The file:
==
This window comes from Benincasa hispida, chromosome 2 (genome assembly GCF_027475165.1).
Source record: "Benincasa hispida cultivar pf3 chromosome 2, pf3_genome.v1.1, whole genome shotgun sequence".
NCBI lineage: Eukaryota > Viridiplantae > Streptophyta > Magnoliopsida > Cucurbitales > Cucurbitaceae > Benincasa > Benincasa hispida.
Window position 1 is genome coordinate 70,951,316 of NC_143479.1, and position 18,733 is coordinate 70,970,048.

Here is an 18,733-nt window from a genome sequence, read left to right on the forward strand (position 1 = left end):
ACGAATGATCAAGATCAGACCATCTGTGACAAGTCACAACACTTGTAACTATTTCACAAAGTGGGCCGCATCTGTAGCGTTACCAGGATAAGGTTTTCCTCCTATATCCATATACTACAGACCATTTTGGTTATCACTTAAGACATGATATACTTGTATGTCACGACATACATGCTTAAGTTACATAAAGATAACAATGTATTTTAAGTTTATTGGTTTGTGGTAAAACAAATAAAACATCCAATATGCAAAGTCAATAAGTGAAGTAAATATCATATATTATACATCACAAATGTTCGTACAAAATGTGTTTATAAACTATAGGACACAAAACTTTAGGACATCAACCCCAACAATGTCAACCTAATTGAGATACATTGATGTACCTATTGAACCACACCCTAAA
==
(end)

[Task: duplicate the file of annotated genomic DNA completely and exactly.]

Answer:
This window comes from Benincasa hispida, chromosome 2 (genome assembly GCF_027475165.1).
Source record: "Benincasa hispida cultivar pf3 chromosome 2, pf3_genome.v1.1, whole genome shotgun sequence".
NCBI lineage: Eukaryota > Viridiplantae > Streptophyta > Magnoliopsida > Cucurbitales > Cucurbitaceae > Benincasa > Benincasa hispida.
Window position 1 is genome coordinate 70,951,316 of NC_143479.1, and position 18,733 is coordinate 70,970,048.

Here is an 18,733-nt window from a genome sequence, read left to right on the forward strand (position 1 = left end):
ACGAATGATCAAGATCAGACCATCTGTGACAAGTCACAACACTTGTAACTATTTCACAAAGTGGGCCGCATCTGTAGCGTTACCAGGATAAGGTTTTCCTCCTATATCCATATACTACAGACCATTTTGGTTATCACTTAAGACATGATATACTTGTATGTCACGACATACATGCTTAAGTTACATAAAGATAACAATGTATTTTAAGTTTATTGGTTTGTGGTAAAACAAATAAAACATCCAATATGCAAAGTCAATAAGTGAAGTAAATATCATATATTATACATCACAAATGTTCGTACAAAATGTGTTTATAAACTATAGGACACAAAACTTTAGGACATCAACCCCAACAATGTCAACCTAATTGAGATACATTGATGTACCTATTGAACCACACCCTAAA